Cecil asked Strianse what he meant by “To the stars,” and the attorney replied, “Tennessee Titans players, you would set them up with ounce quantities of high-quality hydroponic?”

Cecil then replied, “Yes, sir.”

Cecil also confirmed in questioning that he was “pinching out” seven grams of each ounce and selling it to the players as a full ounce with the Titans players unaware of being shortchanged.

Pinching out of bags like that. Tsk. This guy has a lot to learn about being a respectable member of the community.

No players were named in the court documents -- and I certainly can't think of any that are likely to engage in this sort of behavior -- but this wasn't about nailing buyers.

As it turns out, this dealer, Corey Cecil, had an uncle on the force, and he and another officer would stage fake arrests of Cecil during drug deals, "confiscate" all the money and the drugs, and then allow Cecil to keep his weed, while all the parties involved split up the money.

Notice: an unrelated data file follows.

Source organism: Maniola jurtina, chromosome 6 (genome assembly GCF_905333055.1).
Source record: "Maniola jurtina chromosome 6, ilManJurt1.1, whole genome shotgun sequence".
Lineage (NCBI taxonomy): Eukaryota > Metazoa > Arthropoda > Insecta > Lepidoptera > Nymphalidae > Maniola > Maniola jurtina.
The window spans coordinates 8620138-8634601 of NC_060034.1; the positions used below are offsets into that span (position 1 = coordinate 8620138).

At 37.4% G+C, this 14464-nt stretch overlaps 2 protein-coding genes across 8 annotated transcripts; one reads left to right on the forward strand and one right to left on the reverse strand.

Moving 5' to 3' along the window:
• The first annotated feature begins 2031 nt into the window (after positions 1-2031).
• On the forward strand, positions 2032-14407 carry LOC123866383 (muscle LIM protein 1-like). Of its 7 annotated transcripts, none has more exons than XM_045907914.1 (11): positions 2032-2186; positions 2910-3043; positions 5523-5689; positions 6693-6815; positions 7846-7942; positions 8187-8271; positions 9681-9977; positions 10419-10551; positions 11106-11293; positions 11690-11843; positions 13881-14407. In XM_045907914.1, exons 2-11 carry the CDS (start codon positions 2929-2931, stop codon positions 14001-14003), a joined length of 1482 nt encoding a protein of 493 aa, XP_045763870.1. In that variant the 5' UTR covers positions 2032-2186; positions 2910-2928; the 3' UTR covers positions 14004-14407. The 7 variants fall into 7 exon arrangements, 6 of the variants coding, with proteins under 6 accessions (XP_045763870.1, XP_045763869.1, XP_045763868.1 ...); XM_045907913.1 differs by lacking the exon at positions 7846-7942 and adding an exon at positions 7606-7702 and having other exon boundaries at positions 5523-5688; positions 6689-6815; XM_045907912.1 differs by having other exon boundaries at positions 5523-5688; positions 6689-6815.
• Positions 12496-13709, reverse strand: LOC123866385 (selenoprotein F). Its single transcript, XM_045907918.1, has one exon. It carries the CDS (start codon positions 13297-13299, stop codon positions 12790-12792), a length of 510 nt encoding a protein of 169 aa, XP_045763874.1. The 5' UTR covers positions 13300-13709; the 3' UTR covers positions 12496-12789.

All three of them were convicted. We'll see if this results in any reports of an increased work ethic in Titans minicamps and training camps.



Urlacher said he never threatened to quit over money
Chicago Bears linebacker Brian Urlacher disputed a report that he threatened to retire if the Bears don't reward him with more guaranteed money according to the Chicago Tribune.

"I never said that I was going to quit,'' Urlacher told the Tribune early Friday morning. "That's just a gossip column. Reports like that is why I choose not to speak to the media.''

Urlacher, who is seeking a multi-year contract extension that would pad the nine-year, $57-million contract he signed in 2003, has not attended the Bears' on-going voluntary workouts and said he is unsure if he will attend the team's mandatory minicamp May 30-June 1 if a contract agreement is not reached. He also cited the opportunity to spend more time with his children as a reason for staying in Arizona. He did not express plans to boycott training camp. The Bears, who sit about $16 million under the salary cap, continue to have talks with Urlacher's agents.



What we wrought this week: From bad tats to an angry Chad
•�Chad Johnson makes it clear that he doesn't want to wear the orange and black stripes anymore. Too bad. It's a fantastic look.�